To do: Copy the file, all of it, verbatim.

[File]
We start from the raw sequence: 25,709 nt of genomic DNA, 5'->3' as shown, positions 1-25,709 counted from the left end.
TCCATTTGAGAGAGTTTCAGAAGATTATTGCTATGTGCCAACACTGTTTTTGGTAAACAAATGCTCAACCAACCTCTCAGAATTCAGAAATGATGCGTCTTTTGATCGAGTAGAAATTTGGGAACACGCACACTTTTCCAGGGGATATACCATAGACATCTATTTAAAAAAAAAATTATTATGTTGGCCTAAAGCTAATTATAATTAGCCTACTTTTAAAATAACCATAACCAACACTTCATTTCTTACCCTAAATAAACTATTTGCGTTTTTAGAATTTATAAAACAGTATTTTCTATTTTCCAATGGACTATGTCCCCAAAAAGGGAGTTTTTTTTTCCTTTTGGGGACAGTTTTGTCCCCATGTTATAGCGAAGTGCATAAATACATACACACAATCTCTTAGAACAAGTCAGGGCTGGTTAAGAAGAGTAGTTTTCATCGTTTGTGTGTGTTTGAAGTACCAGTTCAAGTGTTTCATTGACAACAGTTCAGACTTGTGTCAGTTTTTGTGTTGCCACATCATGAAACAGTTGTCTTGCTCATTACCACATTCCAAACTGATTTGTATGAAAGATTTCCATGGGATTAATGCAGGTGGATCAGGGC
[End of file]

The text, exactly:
We start from the raw sequence: 25,709 nt of genomic DNA, 5'->3' as shown, positions 1-25,709 counted from the left end.
TCCATTTGAGAGAGTTTCAGAAGATTATTGCTATGTGCCAACACTGTTTTTGGTAAACAAATGCTCAACCAACCTCTCAGAATTCAGAAATGATGCGTCTTTTGATCGAGTAGAAATTTGGGAACACGCACACTTTTCCAGGGGATATACCATAGACATCTATTTAAAAAAAAAATTATTATGTTGGCCTAAAGCTAATTATAATTAGCCTACTTTTAAAATAACCATAACCAACACTTCATTTCTTACCCTAAATAAACTATTTGCGTTTTTAGAATTTATAAAACAGTATTTTCTATTTTCCAATGGACTATGTCCCCAAAAAGGGAGTTTTTTTTTCCTTTTGGGGACAGTTTTGTCCCCATGTTATAGCGAAGTGCATAAATACATACACACAATCTCTTAGAACAAGTCAGGGCTGGTTAAGAAGAGTAGTTTTCATCGTTTGTGTGTGTTTGAAGTACCAGTTCAAGTGTTTCATTGACAACAGTTCAGACTTGTGTCAGTTTTTGTGTTGCCACATCATGAAACAGTTGTCTTGCTCATTACCACATTCCAAACTGATTTGTATGAAAGATTTCCATGGGATTAATGCAGGTGGATCAGGGC